March 6, 2018
Haglund's Deformity Explained
Haglund's deformity, named after the doctor who first described it, is as pleasant as it sounds. This condition affects both the soft tissue near your heel and the heel bone, often making any foot movement difficult. This area develops a large bump that is continually irritated by stiff and/or tight shoes. In some instances, Haglund's deformity can lead to bursitis, a more serious condition. This foot issue can be painful and is progressive, so you need to take steps to prevent or treat the condition.
What Is Haglund's Deformity?
Unlike some podiatric conditions, Haglund's deformity affects the bone as well as the tissue. The bone can rub against the heel tissue by the Achilles tendon, irritating it and the bursa that lies between the bone and the tendon. The bursa contains fluid to allow free and easy tissue movement in the heel. When the bursa is affected, it can become thick and inflamed, causing the bump. Once the bump appears, pressure from shoes and activity make it worse, and a painful cycle begins.
Symptoms of Haglund's deformity
If you have this problem, you will notice a large, often painful bump on the back of your heel. Your heel will often swell and display redness as well, and the point where your heel and Achilles tendon attach may be extremely painful.
Causes of Haglund's deformity
Although this condition has several causes, ill-fitting shoes are often the culprits, particularly high-heeled pumps. Walking in pumps rubs the stiff shoe material up and down on the heel, causing serious pressure and irritation. Those with high arches can be prone to many foot issues, and Haglund's deformity is one of them. The high, often rigid shape of the arch adds pressure to the heel, which sometimes leads to "pump bump." If you are overweight, you can also experience increased heel pressure, which can cause this bone and tissue problem. Other causes include a tight Achilles tendon or walking on the outside of the heel.
Treatment for Haglund's deformity
If you suffer from any of these symptoms, you should visit your doctor to get a formal diagnosis. Experts warn that Haglund's deformity often looks like other podiatric conditions, so it may be hard to identify. Your doctor will examine the look of your heel and possibly order an x-ray to confirm this ailment.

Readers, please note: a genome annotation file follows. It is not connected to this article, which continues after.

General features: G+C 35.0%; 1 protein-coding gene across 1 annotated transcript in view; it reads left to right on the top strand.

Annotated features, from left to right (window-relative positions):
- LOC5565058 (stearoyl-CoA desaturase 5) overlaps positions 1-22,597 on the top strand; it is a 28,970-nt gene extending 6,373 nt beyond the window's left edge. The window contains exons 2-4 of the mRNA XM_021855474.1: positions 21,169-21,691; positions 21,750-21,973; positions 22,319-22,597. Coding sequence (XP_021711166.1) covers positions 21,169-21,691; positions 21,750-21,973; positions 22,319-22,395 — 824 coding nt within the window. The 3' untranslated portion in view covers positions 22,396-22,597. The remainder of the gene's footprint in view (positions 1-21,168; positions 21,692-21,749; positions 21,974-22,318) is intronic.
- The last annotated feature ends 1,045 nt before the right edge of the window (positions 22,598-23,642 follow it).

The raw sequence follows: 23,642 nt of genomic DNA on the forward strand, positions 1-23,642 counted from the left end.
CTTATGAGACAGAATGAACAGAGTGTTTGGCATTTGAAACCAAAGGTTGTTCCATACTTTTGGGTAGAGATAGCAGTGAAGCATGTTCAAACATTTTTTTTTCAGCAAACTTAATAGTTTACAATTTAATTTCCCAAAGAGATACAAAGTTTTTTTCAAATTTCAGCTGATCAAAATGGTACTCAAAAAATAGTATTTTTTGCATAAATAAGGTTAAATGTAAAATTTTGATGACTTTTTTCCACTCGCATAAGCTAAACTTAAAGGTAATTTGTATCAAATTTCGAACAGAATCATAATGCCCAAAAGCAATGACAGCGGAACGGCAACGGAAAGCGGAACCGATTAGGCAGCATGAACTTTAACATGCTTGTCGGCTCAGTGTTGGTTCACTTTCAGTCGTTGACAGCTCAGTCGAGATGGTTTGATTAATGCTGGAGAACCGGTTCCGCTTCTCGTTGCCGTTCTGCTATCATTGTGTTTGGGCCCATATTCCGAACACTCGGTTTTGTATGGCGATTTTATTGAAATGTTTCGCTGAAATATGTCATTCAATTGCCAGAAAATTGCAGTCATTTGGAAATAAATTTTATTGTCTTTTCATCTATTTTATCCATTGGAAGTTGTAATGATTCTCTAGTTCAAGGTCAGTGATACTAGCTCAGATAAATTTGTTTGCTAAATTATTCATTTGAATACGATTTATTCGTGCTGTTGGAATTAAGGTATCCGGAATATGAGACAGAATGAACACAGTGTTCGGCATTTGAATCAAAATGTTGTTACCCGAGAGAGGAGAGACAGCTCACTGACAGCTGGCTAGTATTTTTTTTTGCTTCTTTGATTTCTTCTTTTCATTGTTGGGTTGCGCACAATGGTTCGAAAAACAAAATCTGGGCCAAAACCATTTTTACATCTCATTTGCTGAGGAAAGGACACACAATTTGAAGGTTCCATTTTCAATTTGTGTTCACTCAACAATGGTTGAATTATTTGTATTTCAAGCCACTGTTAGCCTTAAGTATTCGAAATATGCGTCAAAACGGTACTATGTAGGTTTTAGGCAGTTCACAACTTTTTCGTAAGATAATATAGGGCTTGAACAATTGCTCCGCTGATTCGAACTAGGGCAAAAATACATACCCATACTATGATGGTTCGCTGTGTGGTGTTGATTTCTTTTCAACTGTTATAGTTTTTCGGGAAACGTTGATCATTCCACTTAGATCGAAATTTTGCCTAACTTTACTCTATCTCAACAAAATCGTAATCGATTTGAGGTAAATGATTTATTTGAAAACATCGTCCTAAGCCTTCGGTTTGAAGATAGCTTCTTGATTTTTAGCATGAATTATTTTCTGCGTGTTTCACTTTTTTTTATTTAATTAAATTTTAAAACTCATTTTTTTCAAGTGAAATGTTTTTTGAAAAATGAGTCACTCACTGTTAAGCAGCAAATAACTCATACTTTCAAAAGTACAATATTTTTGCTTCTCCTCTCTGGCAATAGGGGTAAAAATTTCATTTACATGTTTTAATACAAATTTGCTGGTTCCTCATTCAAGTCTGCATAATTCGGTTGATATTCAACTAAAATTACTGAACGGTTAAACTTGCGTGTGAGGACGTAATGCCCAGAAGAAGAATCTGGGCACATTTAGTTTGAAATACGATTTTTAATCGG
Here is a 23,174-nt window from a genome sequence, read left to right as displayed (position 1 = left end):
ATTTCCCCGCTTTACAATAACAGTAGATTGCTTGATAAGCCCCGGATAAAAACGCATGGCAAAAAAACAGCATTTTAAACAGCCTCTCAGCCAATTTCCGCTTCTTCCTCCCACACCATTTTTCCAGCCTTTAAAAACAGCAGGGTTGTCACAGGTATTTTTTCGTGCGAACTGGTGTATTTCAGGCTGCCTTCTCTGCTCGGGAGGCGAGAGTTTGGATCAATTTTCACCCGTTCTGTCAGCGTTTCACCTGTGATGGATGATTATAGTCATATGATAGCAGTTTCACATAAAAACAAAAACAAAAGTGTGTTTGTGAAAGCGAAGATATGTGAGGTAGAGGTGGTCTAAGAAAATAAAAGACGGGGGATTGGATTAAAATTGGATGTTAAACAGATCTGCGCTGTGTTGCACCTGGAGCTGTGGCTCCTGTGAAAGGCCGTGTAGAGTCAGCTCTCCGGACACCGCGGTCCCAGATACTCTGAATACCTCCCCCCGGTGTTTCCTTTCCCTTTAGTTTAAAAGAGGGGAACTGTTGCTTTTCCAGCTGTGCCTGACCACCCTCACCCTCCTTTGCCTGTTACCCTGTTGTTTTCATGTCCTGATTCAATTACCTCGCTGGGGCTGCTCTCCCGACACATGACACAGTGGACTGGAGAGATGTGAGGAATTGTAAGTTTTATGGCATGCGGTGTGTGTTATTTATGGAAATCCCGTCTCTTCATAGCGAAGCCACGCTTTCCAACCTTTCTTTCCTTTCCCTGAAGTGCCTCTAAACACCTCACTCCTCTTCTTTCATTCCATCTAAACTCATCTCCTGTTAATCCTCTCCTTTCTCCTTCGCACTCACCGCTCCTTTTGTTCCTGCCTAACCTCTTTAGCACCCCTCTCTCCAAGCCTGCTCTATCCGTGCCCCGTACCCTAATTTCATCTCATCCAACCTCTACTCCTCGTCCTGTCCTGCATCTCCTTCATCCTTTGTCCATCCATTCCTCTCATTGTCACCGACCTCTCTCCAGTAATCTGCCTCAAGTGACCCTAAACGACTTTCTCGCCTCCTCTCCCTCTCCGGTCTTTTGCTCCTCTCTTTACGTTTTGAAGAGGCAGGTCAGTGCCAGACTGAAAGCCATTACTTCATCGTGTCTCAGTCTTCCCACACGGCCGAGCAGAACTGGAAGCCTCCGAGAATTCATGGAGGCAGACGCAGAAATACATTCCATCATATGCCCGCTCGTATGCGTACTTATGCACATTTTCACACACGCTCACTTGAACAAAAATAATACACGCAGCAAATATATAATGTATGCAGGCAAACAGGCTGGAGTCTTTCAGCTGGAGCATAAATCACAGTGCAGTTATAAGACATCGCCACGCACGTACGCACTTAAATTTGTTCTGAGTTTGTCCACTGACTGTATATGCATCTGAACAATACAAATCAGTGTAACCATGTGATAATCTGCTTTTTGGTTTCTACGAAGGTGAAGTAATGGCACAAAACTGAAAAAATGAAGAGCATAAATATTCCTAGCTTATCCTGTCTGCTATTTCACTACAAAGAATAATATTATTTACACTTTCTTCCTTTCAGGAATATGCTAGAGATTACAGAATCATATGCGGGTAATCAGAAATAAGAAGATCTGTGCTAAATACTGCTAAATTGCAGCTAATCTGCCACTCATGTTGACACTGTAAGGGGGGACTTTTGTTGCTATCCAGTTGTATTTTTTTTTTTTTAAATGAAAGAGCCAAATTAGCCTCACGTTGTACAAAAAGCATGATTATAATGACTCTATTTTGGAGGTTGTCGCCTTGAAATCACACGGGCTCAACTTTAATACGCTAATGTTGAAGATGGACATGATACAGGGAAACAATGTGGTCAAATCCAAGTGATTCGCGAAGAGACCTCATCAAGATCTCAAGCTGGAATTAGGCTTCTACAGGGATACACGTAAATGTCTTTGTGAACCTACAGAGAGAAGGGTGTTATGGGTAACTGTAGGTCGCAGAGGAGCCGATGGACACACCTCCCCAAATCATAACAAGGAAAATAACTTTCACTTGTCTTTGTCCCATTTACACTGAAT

Once you have been diagnosed, you will need to wear shoes that do not put pressure on your heel as often as possible. Slingback shoes, sandals and clogs are possible options for your footwear. In addition to taking mild OTC pain relievers, you may be asked to ice your foot and have it massaged. Ultrasound treatments are effective for some sufferers.
In more extreme instances, your doctor may perform surgery to remove some of the bony mass from your heel.
Superfeet help for Haglund's deformity
Prevention of conditions like Haglund’s deformity starts by wearing supportive and properly fitting footwear. And when that type of footwear isn’t an option, adding a insole like Superfeet to your footwear is key. If you already have Haglund's deformity, Superfeet insoles can reduce the pressure on your heels and keep your feet as comfortable as possible, when you simply cannot wear open-backed shoes.
Which Superfeet insole is best for Haglund's deformity?
To find the right Superfeet, start with your shoes. What type of shoes are you wearing? What you are doing in those shoes? We think you deserve to experience the I-never-knew-my-feet-could-feel-this-good benefits of the Superfeet shape in all your footwear. That’s why we make insoles for casual and dress shoes, insoles for high heels, insoles for hikers, insoles for running shoes, insoles for snow sports, insoles for skates, and more.
Keeping your feet healthy requires constant attention. Wear the right shoes and use Superfeet insoles to protect your arches, your heels and your tendons. If you develop an issue, take immediate steps to correct it. Conditions like Haglund’s deformity can make your life painful and difficult.